I worry about Dayton’s.

Correction, the Store Formerly Known as Dayton’s.

My concerns aren’t mercantile, they’re architectural. Specifically, the pair of mammoth, mismatched facades that stretch a full block on Nicollet Mall and constitute the Dayton’s flagship store.

They form one of the city’s most enduring landmarks, and although the name on the door has read “Macy’s” for the past nine years, for many Minneapolitans — present company included — 700 Nicollet will forever be “Dayton’s.”

Generations of Minnesotans turned to Dayton’s not only to fill their closets and furnish their homes, but to discover the world’s latest and greatest. Like most 20th-century downtown department stores, Dayton’s was more than a one-stop shopping destination. It was a civilizing force, a social and cultural nexus, an idea factory, a memory maker, the heart of the city, a way of life.

Few local addresses can boast the building’s single-purpose longevity; it has served as a department store for 113 years. Teddy Roosevelt was in the White House when the 7th Street building went up. The 8th Street side of the store attained its current appearance shortly after the end of World War II.

From the sidewalk, the store’s familiar but immense physical presence makes it tough to ignore. It hits 12 stories at its peak (and sinks two floors below the sidewalk), and its total floor space could fill roughly two-thirds of the IDS Tower.

Investors have been pressing Macy’s to boost its sluggish bottom line by cashing in on some of the company’s real estate holdings. From the outside looking in, it appears as if 700 Nicollet has a big target on its back.

That’s because Macy’s only occupies roughly half the building. The rest has sat, unused — a presumably expensive drag on the company’s balance sheet — since the retailer laid off nearly 950 office workers in 2009. Since then, Macy’s has put out feelers to convert those empty floors to leasable space, but no takers have emerged.

Nationally, Macy’s record on use and re-use of its extensive real estate holdings has been mixed. The company recently closed several once-imperious downtown stores. Their fate? Demolition (Houston), proposed re-use (Pittsburgh) and empty (St. Louis).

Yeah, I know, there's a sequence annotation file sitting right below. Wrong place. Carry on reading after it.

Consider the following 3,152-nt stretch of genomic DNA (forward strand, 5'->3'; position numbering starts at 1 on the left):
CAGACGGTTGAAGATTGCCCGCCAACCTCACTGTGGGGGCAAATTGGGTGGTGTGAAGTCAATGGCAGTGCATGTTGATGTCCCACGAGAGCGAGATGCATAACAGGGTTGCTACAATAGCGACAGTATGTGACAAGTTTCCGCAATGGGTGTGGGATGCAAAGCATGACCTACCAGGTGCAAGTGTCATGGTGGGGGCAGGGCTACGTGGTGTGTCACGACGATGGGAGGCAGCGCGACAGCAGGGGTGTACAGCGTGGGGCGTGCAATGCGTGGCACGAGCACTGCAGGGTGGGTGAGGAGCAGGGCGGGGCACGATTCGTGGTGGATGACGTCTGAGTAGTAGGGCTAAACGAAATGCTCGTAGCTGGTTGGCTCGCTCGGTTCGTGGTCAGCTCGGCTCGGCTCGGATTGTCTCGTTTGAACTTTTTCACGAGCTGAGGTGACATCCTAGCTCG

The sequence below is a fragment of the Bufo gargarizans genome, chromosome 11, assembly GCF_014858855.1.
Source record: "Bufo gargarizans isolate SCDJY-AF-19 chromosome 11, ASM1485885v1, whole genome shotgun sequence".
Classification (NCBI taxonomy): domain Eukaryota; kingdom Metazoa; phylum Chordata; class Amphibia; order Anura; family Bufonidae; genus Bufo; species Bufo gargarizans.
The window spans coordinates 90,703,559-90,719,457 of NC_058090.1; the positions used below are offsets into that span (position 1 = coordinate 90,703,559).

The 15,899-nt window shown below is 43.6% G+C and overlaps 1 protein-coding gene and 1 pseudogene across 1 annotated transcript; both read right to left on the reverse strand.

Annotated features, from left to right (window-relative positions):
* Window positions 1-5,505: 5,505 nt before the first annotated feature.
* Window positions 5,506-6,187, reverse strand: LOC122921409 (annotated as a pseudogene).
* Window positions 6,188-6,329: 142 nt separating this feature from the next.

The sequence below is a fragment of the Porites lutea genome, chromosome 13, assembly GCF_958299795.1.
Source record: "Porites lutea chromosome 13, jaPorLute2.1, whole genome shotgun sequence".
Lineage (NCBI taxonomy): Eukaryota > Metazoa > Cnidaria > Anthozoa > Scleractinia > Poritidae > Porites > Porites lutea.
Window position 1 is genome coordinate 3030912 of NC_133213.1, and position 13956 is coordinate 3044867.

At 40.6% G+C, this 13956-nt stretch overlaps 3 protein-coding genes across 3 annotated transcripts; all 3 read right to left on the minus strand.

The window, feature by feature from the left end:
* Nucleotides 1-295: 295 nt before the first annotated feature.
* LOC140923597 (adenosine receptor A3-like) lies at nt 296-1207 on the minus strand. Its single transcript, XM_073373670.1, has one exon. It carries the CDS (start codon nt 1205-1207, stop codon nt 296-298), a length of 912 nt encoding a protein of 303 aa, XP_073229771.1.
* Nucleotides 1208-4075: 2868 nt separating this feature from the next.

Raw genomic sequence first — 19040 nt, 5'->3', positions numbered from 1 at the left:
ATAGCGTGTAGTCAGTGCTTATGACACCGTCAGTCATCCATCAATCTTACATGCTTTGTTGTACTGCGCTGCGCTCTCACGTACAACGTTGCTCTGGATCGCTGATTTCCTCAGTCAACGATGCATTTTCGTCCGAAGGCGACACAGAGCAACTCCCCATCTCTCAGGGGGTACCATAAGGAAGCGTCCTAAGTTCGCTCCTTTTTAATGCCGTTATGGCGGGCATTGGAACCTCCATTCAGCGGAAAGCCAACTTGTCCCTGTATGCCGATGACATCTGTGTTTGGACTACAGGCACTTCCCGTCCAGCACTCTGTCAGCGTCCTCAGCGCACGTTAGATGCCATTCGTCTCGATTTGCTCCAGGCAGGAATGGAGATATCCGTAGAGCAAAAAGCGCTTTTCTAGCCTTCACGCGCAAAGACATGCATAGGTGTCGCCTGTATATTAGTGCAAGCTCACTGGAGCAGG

Portland and Seattle

A happier example can be found in Seattle, where the upper floors of the former Bon Marche, a 1929 beauty, are being converted to office space while Macy’s continues to operate a store on the building’s lower floors. It’s the same story at the former Abraham & Straus in downtown Brooklyn.

Perhaps the most encouraging role model looms over Pioneer Courthouse Square in Portland, Ore., where the former Meier & Frank, a 15-story glazed terra cotta stunner, is now a Macy’s and a busy 331-room luxury hotel, the Nines.

The Twin Cities boasts several sterling examples of department store adaptive reuse, although the renovations happened after the original stores closed.

In Minneapolis, elegant Young Quinlan is now a mix of retail and offices, as are the city’s short-lived Neiman Marcus and Saks Fifth Avenue stores in Gaviidae Common, and the former Donaldsons in dreary City Center.

In St. Paul, the stately Golden Rule (designed by prolific Minnesota architect Clarence Johnston) has been an office building for 30 years. Across Robert Street, the Emporium, hiding under a reflective glass facade, is Metro Square, an office building.

There’s even good news coming out of Macy’s cheerless St. Paul branch, dark since 2013. Now owned by the city’s Port Authority, there’s a proposal to convert the 52-year-old monolith into a practice facility for the NHL’s Minnesota Wild, plus space for retail and restaurants.

Meanwhile, back at 700 Nicollet, Macy’s isn’t revealing its plans, at least not yet.

“We don’t have anything to confirm or report at this time,” said Jacqueline King, media relations manager for Macy’s North Central division.

Investing in downtown

With more than 800 stores in 45 states, the Macy’s empire, with annual sales of $28 billion, was forged largely through the acquisition of regional department store chains. It picked up the former Dayton’s — by that point, it was Marshall Field’s — 10 years ago.

Macy’s is a mostly suburban retailer, a reflection of the endangered species that is the downtown department store. Still, more than a dozen American central business districts feature a Macy’s. To the company’s credit, it’s making significant investments in several of its urban locations.

In New York City, a multiyear, $400 million remake of the chain’s Herald Square flagship — the nation’s largest department store — is nearly half complete. Macy’s Los Angeles outlet is being upgraded as part of a $180 million revamp of the surrounding shopping/entertainment complex.

But Dayton’s Minneapolis? It doesn’t take a brain surgeon to see that store’s pulse has slowed considerably since its conversion to Macy’s. The last serious investment made in the building was more than a decade ago, a $15 million renovation undertaken during the brief period when the store was owned by May Department Stores Co.

Please, Macy’s, tread carefully. It may be a dwindled shell of its former self, but as Nicollet Mall’s sole department store, it’s all the city has. Treat our Dayton’s with the respect it deserves. Downtown’s vitality depends upon it.


Follow Rick Nelson on Twitter: @RickNelsonStrib